BoeingBoy wrote:Reading that I think you would be hard pressed to say that driving fifty miles (in my case) to an airfield fits in with the principle of taking exercise by getting into an aircraft for a jolly.


For the umpteenth time, it isn't a requirement in the law that the purpose of your drive is to go for exercise. The list of reasonable excuses in the regulation is an exemplary list. The regulation explicitly allows for other reasonable excuses that aren't specifically listed. So it's only necessary for your reasonable excuse to fit into the spirit of what is intended. It is not necessary to exactly match one of the reasonable excuses listed. That's why it says "a reasonable excuse includes" and not "a reasonable excuse means".

BoeingBoy wrote:I fear this is going to turn into a farce where people will simply decide to go flying regardless.


Regardless of what? The law now permits it.
defcribed liked this
#1769274
From the guidance

▪ .... Also, consider filing a flight plan if you plan to
request entry to a CTA/CTR to notify your intentions to an air traffic unit which may
be operating close to its capacity


Er - i thought if you file a VFR flight plan, in the UK, it goes to DEST A/D only.....so how would that help with an enroute zone crossing - that was the AUP portal which they're de-commisioning??
#1769294
marioair wrote:From the guidance

▪ .... Also, consider filing a flight plan if you plan to
request entry to a CTA/CTR to notify your intentions to an air traffic unit which may
be operating close to its capacity


Er - i thought if you file a VFR flight plan, in the UK, it goes to DEST A/D only.....so how would that help with an enroute zone crossing - that was the AUP portal which they're de-commisioning??


I believe you can address VFR UK domestic flightplans to extra relevant ATC units using Skydemon if you wish to save a few seconds.
#1769338
▪ .... Also, consider filing a flight plan if you plan to
request entry to a CTA/CTR to notify your intentions to an air traffic unit which may
be operating close to its capacity


Really ? Pretty much no CAT around last time I looked at FR24...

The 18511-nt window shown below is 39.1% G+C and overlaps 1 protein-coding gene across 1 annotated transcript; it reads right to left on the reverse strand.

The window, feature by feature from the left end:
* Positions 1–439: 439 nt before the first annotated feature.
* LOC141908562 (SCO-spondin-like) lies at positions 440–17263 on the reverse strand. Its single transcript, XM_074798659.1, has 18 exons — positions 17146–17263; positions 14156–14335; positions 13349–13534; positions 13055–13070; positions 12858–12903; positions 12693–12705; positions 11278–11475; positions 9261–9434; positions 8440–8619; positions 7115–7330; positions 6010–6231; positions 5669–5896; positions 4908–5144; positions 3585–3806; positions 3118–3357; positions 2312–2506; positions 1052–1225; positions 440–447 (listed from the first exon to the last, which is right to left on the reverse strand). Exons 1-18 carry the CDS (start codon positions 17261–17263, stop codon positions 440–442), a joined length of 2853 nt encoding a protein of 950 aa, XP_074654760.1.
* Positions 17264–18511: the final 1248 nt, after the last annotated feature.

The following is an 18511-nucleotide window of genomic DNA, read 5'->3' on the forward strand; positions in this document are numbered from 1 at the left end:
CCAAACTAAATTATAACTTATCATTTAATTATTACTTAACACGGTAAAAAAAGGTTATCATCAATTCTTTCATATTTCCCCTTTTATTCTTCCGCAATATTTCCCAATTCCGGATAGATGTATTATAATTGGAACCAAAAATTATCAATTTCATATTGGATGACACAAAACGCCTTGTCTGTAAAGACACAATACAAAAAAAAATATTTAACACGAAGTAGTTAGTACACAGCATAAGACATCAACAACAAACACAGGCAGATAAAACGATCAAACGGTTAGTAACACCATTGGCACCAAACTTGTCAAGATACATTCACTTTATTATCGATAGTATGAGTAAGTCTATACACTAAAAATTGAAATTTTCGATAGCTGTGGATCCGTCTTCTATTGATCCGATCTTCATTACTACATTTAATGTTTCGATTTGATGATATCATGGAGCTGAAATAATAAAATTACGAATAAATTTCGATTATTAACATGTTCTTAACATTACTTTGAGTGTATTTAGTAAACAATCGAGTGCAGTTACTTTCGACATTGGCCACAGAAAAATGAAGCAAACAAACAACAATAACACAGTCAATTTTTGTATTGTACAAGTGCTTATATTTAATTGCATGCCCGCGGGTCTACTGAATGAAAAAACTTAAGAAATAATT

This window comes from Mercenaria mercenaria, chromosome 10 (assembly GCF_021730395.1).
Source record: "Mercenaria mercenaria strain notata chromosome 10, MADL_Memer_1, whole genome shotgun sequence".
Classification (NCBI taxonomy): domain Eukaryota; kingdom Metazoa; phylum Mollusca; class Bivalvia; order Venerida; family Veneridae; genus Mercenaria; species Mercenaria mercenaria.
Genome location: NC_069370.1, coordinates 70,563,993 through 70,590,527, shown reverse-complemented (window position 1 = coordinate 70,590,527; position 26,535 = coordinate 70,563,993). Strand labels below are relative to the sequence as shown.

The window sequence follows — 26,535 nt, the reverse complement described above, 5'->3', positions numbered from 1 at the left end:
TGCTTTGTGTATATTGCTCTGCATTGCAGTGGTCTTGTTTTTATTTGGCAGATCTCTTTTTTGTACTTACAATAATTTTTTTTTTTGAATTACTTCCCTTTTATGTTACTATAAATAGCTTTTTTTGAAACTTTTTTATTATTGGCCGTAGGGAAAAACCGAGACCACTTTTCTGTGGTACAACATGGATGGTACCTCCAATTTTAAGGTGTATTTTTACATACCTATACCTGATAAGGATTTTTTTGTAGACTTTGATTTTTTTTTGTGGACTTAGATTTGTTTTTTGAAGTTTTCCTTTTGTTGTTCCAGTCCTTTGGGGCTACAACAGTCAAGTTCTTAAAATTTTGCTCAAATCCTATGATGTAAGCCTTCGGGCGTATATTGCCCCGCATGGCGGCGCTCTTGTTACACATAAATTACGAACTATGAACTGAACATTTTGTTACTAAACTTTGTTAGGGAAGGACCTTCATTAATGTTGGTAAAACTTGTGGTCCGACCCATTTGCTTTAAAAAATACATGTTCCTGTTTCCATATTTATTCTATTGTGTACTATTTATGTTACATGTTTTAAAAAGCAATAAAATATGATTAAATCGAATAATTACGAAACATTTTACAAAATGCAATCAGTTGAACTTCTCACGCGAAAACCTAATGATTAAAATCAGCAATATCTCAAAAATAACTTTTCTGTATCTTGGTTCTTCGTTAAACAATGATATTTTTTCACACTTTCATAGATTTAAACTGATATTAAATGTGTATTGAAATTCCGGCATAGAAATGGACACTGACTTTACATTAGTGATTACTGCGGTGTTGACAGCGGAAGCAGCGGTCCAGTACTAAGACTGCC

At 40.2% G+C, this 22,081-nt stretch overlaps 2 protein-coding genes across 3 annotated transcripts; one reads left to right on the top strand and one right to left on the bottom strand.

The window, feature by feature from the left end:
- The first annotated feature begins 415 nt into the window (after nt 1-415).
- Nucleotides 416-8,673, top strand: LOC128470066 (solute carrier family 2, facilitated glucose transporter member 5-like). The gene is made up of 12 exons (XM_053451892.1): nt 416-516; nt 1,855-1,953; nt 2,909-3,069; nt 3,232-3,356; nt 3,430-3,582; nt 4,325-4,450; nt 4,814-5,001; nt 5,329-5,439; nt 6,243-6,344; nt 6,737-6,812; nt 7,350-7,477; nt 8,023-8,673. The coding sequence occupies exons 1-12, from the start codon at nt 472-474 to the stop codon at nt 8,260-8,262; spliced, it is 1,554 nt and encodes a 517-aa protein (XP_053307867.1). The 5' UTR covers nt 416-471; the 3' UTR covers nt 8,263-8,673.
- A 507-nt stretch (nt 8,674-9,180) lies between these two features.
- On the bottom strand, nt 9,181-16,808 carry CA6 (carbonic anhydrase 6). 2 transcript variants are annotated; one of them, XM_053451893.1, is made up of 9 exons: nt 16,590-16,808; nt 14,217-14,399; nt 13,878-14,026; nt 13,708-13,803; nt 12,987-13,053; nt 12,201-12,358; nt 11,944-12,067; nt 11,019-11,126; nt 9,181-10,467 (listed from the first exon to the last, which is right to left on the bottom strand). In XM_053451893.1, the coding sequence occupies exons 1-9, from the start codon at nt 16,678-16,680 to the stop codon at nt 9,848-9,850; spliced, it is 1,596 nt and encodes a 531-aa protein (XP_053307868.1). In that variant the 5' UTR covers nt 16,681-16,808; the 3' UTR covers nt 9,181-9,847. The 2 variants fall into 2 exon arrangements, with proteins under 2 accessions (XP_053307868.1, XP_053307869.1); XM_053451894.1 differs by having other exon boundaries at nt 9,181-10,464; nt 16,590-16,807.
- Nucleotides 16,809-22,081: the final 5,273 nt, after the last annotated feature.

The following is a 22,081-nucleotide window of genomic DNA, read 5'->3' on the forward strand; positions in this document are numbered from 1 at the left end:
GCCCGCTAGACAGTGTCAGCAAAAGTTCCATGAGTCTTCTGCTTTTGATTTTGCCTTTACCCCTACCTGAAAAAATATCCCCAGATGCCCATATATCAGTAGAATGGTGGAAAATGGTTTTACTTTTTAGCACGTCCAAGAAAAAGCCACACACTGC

#1769345
skydriller wrote:
▪ .... Also, consider filing a flight plan if you plan to
request entry to a CTA/CTR to notify your intentions to an air traffic unit which may
be operating close to its capacity


Really ? Pretty much no CAT around last time I looked at FR24...


There's also huge numbers of controllers furloughed, part of the reason the advice from the DfT came in the first place. Farnborough for example for a lot of today was completely bandboxed, Ground/Tower/LARS W/Zone/Approach ,other units are similar.

Sure ANSPs will need to find staff to cope when we fly in the coming initial weeks, but there is little incentive unfortunately with their own low traffic numbers to have usual levels of controllers with no airport revenue, therefore you may find delays trying to get across a CTR if you plan to cross at the time their 3 movements of the day happen.
#1769357
rdfb wrote:
BoeingBoy wrote:Reading that I think you would be hard pressed to say that driving fifty miles (in my case) to an airfield fits in with the principle of taking exercise by getting into an aircraft for a jolly.


For the umpteenth time, it isn't a requirement in the law that the purpose of your drive is to go for exercise. The list of reasonable excuses in the regulation is an exemplary list. The regulation explicitly allows for other reasonable excuses that aren't specifically listed. So it's only necessary for your reasonable excuse to fit into the spirit of what is intended. It is not necessary to exactly match one of the reasonable excuses listed. That's why it says "a reasonable excuse includes" and not "a reasonable excuse means".

BoeingBoy wrote:I fear this is going to turn into a farce where people will simply decide to go flying regardless.


Regardless of what? The law now permits it.


Ah but you have to have a reasonable excuse for a journey. Flying an aeroplane constitutes a journey. A leisure flight to visit, say, another airfield cannot possibly be a reasonable excuse.
So you can drive to the airfield to get exercise pulling the aeroplane out of the hangar. But you can't fly it because that's not a necessary journey.
That's what Sir Humphrey told me, anyway...
BoeingBoy liked this